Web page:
The key thing to know about offending people in France is that by the very fact of your presence you are offending them. Your evident inferiority is an affront to the existence of republic and your pathetic efforts to master their superior (and globally relevant) language are pitiful. Despite numerous efforts you ALWAYS use “tu” where “vous” would be more appropriate (the French are so preoccupied with this that they have a verb for “ to speak in the informal form of address”). As for specific offensive words and gestures, anything you say will be regarded as completely unintelligible given your woeful accent so it really doesn’t matter. Once you have embraced this and become committed to causing equal offence in return I suggest winning premes in nocturne races and the use of the two fingered gesture above as particularly pointed weapons in your struggle against the nation which gave birth to a thousand Napoleons.
There are some nice French people as well, they should be cherished above all others as they have overcome a prevailing cultural tendency towards being a total cock and chosen the righteous path of being decent human beings. Case in point the Croix Rouge Francais and my Friends Marie and Jean. As a rule, the further South one goes the less pointedly rude the people become. Once in French Catalonia one is practically home free and, on occasion you even see people smiling at your somewhat adorable linguistic overfamiliarity.
The French would have you believe that they eat better than anyone but don’t be fooled. They love a good Mcdo (I believe France is the second biggest market for the golden arches outside the land of the free) even if they do eat it from a plate with cutlery. The snack of choice here is a Jambon Beurre, not exactly helping you along the way to 5 a day this admittedly quite delicious (depending entirely on the provenance of the jambon and the beurre) snack consists of bread, ham and butter. On the positive side you have fantastic pastry, decent (but not spectacular) coffee, ilky hot chocolate served in a bucket for dunking the aforementioned pastry and a panoply of cheese options. Bike racers can also enjoy the wealth of variations on brioche de poche, pain d’epices and pates de fruits instead of sucking down semi solid goop. And they should.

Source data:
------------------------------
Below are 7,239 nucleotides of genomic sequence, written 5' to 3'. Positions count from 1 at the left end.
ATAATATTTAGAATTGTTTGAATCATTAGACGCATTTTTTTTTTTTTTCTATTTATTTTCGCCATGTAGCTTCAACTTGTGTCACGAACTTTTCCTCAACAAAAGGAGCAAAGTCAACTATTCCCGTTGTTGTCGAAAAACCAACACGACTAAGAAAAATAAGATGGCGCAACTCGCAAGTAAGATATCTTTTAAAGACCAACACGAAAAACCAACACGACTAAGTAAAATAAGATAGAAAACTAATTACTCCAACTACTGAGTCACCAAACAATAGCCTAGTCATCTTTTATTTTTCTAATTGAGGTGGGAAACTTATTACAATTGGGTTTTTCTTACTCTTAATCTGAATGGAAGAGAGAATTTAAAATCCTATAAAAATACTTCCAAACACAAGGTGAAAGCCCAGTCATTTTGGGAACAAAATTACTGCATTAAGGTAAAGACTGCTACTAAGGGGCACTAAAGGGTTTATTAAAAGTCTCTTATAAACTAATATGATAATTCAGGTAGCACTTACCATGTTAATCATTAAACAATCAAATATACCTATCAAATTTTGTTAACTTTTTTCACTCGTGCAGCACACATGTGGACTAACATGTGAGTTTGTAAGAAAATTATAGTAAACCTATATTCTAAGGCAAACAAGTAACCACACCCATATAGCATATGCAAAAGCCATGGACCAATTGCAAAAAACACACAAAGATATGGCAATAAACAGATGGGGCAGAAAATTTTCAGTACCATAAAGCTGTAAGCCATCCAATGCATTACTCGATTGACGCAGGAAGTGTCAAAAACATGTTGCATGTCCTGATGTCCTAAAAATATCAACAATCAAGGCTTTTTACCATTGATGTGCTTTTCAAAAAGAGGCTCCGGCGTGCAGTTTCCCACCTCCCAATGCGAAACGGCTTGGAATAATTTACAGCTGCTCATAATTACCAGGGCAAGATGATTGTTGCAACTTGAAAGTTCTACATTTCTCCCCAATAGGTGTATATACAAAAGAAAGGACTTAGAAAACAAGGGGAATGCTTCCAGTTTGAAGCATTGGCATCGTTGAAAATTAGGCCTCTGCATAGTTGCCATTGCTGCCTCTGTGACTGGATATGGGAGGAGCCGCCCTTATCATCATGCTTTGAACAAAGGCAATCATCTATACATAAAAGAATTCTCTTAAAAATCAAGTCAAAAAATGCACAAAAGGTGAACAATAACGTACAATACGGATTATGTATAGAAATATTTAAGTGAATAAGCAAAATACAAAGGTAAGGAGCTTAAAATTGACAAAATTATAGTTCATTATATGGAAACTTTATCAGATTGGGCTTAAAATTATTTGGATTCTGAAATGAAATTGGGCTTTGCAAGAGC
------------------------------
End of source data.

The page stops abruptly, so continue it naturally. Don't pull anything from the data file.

Bike riding in France is great, there are some wonderful roads and fantastic scenery,  generally cars are pretty patient and drivers relatively polite. However this all changes as soon as you pin a number on. Expect race announcers to give the entire peloton a lambasting before, during and after the race in order to ensure that “le rosbif” doesn’t have any chance of making off with enough prize money to buy himself a pair of the ridiculously high socks that French riders seem to favour. Also note that the officials here embrace the letter of the law with a fervor last seen in the Spanish inquisition, at least up to the point when the rules state that you can in fact legitimately race, at this point they employ a xenophobia which rivals the aforementioned board of judgement. Oh and one more thing, the French love racing bikes at night. And no, those are not fireflies, those are cigarette butts that people in the crowd are flicking at you, no really, they are.
If you wish to offend the Catalans you have a few options open to you: 1) tell them how much you are enjoying being in Spain 2) Wear a Real Madrid shirt 3) suggest that they are lazy, siesta taking peasants 4) ride the wrong way down one way streets.
The Catalans are a proud and industrious nation, they don’t take kindly to people conflating them with an Andalucian stereotype but in general they are pretty hard to upset and, once you crack their slightly gruff exterior they are the most friendly people on earth. Any effort at Catalan is embraced with open arms, so try si us plau
The food in Catalonia is fantastic, some of the best in the world. Poor quality products simply don’t fly here. Catalan specials include the tallat (a short coffee with a little milk) more sausages than you can shake your sausage at, ensaimadas (like croissants but bigger and made with lard, thus better in every way), the aforementioned arroz negre and a most delicious garlicky olive oil based concoction known as al I oli. All of these are best sampled at your local (and by local I mean within 500m of your home) café bar. It might look dingy and dusty but everything is mad eby hand and with care, avoid imported chains and it’s hard to eat badly here.